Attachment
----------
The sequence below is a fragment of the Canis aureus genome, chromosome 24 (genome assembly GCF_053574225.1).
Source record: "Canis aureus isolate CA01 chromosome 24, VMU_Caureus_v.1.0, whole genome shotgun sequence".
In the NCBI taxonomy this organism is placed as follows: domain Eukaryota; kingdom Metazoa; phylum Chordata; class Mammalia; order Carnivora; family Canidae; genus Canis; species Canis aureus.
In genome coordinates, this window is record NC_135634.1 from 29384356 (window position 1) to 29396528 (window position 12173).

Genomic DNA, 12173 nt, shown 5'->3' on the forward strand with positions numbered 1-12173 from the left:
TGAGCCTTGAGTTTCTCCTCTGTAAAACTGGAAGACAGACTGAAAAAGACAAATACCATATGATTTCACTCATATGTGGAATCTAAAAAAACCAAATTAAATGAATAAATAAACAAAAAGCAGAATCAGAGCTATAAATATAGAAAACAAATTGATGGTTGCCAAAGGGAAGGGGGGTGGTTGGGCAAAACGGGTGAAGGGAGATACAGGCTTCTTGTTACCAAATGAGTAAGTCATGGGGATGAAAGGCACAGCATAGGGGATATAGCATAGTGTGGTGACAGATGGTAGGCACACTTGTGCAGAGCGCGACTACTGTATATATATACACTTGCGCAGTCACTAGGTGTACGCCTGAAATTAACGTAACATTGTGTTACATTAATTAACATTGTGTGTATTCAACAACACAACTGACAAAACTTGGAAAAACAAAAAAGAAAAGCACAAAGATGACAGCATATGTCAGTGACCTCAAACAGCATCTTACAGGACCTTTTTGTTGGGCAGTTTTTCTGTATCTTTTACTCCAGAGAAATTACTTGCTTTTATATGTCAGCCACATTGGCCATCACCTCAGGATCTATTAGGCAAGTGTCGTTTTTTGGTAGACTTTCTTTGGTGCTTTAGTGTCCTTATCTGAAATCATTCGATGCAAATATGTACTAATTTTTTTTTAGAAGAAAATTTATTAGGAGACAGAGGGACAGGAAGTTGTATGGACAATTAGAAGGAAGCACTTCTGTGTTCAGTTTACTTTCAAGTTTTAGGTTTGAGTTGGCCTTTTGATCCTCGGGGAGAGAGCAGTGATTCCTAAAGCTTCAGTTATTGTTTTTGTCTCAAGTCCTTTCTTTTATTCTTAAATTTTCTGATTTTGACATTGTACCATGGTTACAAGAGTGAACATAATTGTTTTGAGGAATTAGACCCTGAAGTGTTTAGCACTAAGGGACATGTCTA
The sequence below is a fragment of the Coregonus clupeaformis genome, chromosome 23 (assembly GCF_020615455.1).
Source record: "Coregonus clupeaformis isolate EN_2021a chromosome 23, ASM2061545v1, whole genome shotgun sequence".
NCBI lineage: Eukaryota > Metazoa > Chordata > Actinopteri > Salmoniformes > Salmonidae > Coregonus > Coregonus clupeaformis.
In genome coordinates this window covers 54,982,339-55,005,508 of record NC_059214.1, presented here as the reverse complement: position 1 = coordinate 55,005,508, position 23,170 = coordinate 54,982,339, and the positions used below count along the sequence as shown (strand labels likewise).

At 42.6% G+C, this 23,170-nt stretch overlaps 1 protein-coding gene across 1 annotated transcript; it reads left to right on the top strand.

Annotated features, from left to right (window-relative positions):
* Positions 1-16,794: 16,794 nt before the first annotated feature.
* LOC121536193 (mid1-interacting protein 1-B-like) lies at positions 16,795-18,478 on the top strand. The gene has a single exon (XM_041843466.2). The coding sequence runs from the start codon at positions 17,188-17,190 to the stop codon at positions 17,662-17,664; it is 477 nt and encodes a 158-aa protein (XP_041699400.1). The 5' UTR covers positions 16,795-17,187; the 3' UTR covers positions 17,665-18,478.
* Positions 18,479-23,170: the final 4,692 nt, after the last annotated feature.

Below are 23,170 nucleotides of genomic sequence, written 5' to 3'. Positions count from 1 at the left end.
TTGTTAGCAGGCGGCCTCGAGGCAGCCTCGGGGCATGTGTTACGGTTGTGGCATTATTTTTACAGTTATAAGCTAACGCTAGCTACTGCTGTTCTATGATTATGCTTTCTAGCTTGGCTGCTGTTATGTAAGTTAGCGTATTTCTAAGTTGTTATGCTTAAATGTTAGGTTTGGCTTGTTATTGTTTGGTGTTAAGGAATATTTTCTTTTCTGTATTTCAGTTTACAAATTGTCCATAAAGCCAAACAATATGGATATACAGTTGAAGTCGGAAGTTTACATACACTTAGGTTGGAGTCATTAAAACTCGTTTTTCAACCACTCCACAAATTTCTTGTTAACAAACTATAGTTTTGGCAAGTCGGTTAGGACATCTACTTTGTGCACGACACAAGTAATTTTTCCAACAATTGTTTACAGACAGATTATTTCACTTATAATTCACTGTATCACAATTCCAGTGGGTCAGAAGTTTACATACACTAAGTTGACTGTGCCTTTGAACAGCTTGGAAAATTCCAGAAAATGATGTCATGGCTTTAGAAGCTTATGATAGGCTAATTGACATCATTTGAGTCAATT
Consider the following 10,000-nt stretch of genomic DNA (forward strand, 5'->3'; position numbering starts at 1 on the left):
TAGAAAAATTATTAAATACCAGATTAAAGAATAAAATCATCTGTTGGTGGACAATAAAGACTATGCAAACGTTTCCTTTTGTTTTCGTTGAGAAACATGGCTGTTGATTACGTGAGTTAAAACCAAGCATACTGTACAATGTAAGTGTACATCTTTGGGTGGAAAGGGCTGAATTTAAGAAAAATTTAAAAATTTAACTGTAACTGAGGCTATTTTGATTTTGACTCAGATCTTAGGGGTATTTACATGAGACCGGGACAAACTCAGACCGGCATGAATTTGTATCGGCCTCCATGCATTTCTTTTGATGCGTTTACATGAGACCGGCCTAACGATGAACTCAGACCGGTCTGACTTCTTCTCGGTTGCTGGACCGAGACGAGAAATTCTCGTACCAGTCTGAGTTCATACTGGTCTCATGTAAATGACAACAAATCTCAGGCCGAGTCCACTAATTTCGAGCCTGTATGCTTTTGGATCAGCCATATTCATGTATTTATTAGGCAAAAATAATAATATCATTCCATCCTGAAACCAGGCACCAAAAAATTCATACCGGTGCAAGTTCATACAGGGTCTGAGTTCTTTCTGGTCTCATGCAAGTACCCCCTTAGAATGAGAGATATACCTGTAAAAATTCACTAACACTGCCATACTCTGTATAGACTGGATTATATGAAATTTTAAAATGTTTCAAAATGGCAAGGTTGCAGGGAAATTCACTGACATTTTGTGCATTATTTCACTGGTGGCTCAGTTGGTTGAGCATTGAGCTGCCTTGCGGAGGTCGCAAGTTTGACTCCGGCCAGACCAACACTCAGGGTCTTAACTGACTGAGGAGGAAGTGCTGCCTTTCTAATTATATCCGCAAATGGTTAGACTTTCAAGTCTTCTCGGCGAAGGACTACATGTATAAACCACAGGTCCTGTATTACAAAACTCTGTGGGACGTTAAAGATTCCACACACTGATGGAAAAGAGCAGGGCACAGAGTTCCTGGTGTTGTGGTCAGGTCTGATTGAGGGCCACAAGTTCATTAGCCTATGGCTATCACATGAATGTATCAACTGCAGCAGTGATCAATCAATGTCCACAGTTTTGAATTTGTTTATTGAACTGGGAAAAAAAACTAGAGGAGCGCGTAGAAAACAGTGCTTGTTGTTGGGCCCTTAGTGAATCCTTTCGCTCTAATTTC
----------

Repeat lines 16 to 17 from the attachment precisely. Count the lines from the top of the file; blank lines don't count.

Below are 23,170 nucleotides of genomic sequence, written 5' to 3'. Positions count from 1 at the left end.
TTGTTAGCAGGCGGCCTCGAGGCAGCCTCGGGGCATGTGTTACGGTTGTGGCATTATTTTTACAGTTATAAGCTAACGCTAGCTACTGCTGTTCTATGATTATGCTTTCTAGCTTGGCTGCTGTTATGTAAGTTAGCGTATTTCTAAGTTGTTATGCTTAAATGTTAGGTTTGGCTTGTTATTGTTTGGTGTTAAGGAATATTTTCTTTTCTGTATTTCAGTTTACAAATTGTCCATAAAGCCAAACAATATGGATATACAGTTGAAGTCGGAAGTTTACATACACTTAGGTTGGAGTCATTAAAACTCGTTTTTCAACCACTCCACAAATTTCTTGTTAACAAACTATAGTTTTGGCAAGTCGGTTAGGACATCTACTTTGTGCACGACACAAGTAATTTTTCCAACAATTGTTTACAGACAGATTATTTCACTTATAATTCACTGTATCACAATTCCAGTGGGTCAGAAGTTTACATACACTAAGTTGACTGTGCCTTTGAACAGCTTGGAAAATTCCAGAAAATGATGTCATGGCTTTAGAAGCTTATGATAGGCTAATTGACATCATTTGAGTCAATT